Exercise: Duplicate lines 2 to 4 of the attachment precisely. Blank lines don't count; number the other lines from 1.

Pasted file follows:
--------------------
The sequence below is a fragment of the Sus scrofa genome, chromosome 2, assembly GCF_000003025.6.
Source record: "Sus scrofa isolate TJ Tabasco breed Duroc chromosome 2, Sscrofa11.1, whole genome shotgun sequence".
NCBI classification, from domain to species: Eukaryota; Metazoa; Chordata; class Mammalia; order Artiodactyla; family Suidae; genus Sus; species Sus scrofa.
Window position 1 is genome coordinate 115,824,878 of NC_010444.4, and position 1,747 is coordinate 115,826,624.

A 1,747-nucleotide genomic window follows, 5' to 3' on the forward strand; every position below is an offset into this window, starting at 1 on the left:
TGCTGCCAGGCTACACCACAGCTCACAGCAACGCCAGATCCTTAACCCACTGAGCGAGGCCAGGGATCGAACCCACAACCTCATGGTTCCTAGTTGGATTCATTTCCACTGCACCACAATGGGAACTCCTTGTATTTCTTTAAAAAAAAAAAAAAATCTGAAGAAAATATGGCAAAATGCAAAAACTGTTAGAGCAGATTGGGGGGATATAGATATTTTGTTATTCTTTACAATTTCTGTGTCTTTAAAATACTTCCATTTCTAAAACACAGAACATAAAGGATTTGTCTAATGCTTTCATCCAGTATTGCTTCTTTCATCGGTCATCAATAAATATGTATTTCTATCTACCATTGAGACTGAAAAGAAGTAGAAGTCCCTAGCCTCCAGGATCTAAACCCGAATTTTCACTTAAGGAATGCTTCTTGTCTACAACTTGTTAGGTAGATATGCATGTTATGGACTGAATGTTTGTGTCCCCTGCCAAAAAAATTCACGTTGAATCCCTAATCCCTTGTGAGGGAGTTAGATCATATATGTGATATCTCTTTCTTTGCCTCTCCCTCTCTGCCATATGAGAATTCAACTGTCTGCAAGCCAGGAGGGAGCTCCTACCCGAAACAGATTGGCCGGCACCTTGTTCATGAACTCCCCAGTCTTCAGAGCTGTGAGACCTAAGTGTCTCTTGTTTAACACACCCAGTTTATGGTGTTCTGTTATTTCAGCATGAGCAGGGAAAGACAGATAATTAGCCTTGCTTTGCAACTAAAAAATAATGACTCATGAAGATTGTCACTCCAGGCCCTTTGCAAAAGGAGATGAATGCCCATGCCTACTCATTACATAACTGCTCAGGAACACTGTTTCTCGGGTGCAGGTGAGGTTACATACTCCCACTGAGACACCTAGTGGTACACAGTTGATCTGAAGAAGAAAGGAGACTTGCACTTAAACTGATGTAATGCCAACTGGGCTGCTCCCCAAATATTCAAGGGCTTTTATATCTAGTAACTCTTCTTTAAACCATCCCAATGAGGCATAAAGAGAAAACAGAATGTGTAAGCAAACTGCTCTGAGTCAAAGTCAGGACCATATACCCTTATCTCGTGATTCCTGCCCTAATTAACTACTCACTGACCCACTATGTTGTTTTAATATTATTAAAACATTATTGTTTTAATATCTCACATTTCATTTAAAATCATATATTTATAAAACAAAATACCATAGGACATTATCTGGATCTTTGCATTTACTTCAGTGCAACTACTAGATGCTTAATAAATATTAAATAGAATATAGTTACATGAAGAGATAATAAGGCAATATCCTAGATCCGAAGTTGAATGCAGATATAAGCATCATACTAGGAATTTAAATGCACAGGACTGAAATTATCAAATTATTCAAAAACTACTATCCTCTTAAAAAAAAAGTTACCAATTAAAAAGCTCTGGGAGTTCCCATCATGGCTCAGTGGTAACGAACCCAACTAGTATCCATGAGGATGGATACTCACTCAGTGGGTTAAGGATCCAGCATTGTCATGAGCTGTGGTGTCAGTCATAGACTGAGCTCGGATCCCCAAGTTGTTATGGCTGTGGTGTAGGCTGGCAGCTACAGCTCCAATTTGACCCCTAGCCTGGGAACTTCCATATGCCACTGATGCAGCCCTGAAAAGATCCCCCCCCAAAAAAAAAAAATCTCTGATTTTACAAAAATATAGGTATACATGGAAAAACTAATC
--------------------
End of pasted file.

Source record: "Sus scrofa isolate TJ Tabasco breed Duroc chromosome 2, Sscrofa11.1, whole genome shotgun sequence".
NCBI classification, from domain to species: Eukaryota; Metazoa; Chordata; class Mammalia; order Artiodactyla; family Suidae; genus Sus; species Sus scrofa.
Window position 1 is genome coordinate 115,824,878 of NC_010444.4, and position 1,747 is coordinate 115,826,624.